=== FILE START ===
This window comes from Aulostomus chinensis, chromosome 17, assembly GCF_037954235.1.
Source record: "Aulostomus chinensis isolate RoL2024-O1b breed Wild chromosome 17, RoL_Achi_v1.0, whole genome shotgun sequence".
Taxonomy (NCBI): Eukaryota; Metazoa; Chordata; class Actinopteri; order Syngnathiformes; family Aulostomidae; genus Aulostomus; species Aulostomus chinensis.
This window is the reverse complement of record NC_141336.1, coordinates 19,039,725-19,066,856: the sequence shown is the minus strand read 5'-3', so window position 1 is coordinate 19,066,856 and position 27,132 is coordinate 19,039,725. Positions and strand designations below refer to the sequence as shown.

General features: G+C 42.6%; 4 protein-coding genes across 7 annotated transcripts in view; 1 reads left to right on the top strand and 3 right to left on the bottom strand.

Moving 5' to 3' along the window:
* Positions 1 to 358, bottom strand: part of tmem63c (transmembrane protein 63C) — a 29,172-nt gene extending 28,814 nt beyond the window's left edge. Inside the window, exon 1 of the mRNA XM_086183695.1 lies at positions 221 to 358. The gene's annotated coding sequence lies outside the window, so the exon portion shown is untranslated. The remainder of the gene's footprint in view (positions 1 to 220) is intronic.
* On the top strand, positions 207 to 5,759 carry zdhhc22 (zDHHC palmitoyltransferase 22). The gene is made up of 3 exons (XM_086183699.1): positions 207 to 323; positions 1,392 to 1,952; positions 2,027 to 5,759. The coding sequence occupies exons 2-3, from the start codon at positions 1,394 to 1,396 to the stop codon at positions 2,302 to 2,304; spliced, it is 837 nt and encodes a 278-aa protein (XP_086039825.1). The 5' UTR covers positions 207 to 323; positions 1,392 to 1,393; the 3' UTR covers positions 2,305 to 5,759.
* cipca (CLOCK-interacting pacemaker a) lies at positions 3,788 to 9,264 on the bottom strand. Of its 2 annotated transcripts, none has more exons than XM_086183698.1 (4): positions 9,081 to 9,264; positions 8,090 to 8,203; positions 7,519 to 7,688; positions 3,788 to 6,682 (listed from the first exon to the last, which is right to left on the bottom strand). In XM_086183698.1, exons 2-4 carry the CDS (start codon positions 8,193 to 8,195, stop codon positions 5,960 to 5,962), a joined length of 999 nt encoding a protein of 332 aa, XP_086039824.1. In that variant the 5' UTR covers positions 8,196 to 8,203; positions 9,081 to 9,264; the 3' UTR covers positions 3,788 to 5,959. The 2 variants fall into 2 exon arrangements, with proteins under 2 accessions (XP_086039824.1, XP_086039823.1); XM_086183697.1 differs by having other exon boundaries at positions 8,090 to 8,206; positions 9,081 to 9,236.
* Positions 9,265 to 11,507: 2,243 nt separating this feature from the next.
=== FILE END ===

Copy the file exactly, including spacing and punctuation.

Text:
This window comes from Aulostomus chinensis, chromosome 17, assembly GCF_037954235.1.
Source record: "Aulostomus chinensis isolate RoL2024-O1b breed Wild chromosome 17, RoL_Achi_v1.0, whole genome shotgun sequence".
Taxonomy (NCBI): Eukaryota; Metazoa; Chordata; class Actinopteri; order Syngnathiformes; family Aulostomidae; genus Aulostomus; species Aulostomus chinensis.
This window is the reverse complement of record NC_141336.1, coordinates 19,039,725-19,066,856: the sequence shown is the minus strand read 5'-3', so window position 1 is coordinate 19,066,856 and position 27,132 is coordinate 19,039,725. Positions and strand designations below refer to the sequence as shown.

General features: G+C 42.6%; 4 protein-coding genes across 7 annotated transcripts in view; 1 reads left to right on the top strand and 3 right to left on the bottom strand.

Moving 5' to 3' along the window:
* Positions 1 to 358, bottom strand: part of tmem63c (transmembrane protein 63C) — a 29,172-nt gene extending 28,814 nt beyond the window's left edge. Inside the window, exon 1 of the mRNA XM_086183695.1 lies at positions 221 to 358. The gene's annotated coding sequence lies outside the window, so the exon portion shown is untranslated. The remainder of the gene's footprint in view (positions 1 to 220) is intronic.
* On the top strand, positions 207 to 5,759 carry zdhhc22 (zDHHC palmitoyltransferase 22). The gene is made up of 3 exons (XM_086183699.1): positions 207 to 323; positions 1,392 to 1,952; positions 2,027 to 5,759. The coding sequence occupies exons 2-3, from the start codon at positions 1,394 to 1,396 to the stop codon at positions 2,302 to 2,304; spliced, it is 837 nt and encodes a 278-aa protein (XP_086039825.1). The 5' UTR covers positions 207 to 323; positions 1,392 to 1,393; the 3' UTR covers positions 2,305 to 5,759.
* cipca (CLOCK-interacting pacemaker a) lies at positions 3,788 to 9,264 on the bottom strand. Of its 2 annotated transcripts, none has more exons than XM_086183698.1 (4): positions 9,081 to 9,264; positions 8,090 to 8,203; positions 7,519 to 7,688; positions 3,788 to 6,682 (listed from the first exon to the last, which is right to left on the bottom strand). In XM_086183698.1, exons 2-4 carry the CDS (start codon positions 8,193 to 8,195, stop codon positions 5,960 to 5,962), a joined length of 999 nt encoding a protein of 332 aa, XP_086039824.1. In that variant the 5' UTR covers positions 8,196 to 8,203; positions 9,081 to 9,264; the 3' UTR covers positions 3,788 to 5,959. The 2 variants fall into 2 exon arrangements, with proteins under 2 accessions (XP_086039824.1, XP_086039823.1); XM_086183697.1 differs by having other exon boundaries at positions 8,090 to 8,206; positions 9,081 to 9,236.
* Positions 9,265 to 11,507: 2,243 nt separating this feature from the next.